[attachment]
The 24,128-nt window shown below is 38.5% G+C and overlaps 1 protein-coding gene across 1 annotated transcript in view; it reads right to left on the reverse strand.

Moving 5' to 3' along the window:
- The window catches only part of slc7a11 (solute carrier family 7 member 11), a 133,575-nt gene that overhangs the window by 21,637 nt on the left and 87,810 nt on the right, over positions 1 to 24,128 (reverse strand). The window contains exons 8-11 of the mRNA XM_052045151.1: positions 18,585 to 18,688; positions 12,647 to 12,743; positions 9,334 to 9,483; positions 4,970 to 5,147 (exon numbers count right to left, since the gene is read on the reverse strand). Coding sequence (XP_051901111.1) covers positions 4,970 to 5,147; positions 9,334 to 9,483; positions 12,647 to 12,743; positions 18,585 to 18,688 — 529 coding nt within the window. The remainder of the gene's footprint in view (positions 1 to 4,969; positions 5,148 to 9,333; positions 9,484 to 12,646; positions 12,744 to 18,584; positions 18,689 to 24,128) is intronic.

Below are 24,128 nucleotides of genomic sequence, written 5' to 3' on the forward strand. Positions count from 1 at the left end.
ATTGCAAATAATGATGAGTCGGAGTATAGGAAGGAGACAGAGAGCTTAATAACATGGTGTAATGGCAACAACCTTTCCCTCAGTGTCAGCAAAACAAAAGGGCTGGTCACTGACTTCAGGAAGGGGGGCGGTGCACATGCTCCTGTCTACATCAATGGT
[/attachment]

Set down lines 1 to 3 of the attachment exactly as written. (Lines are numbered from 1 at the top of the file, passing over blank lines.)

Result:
The 24,128-nt window shown below is 38.5% G+C and overlaps 1 protein-coding gene across 1 annotated transcript in view; it reads right to left on the reverse strand.

Moving 5' to 3' along the window:
- The window catches only part of slc7a11 (solute carrier family 7 member 11), a 133,575-nt gene that overhangs the window by 21,637 nt on the left and 87,810 nt on the right, over positions 1 to 24,128 (reverse strand). The window contains exons 8-11 of the mRNA XM_052045151.1: positions 18,585 to 18,688; positions 12,647 to 12,743; positions 9,334 to 9,483; positions 4,970 to 5,147 (exon numbers count right to left, since the gene is read on the reverse strand). Coding sequence (XP_051901111.1) covers positions 4,970 to 5,147; positions 9,334 to 9,483; positions 12,647 to 12,743; positions 18,585 to 18,688 — 529 coding nt within the window. The remainder of the gene's footprint in view (positions 1 to 4,969; positions 5,148 to 9,333; positions 9,484 to 12,646; positions 12,744 to 18,584; positions 18,689 to 24,128) is intronic.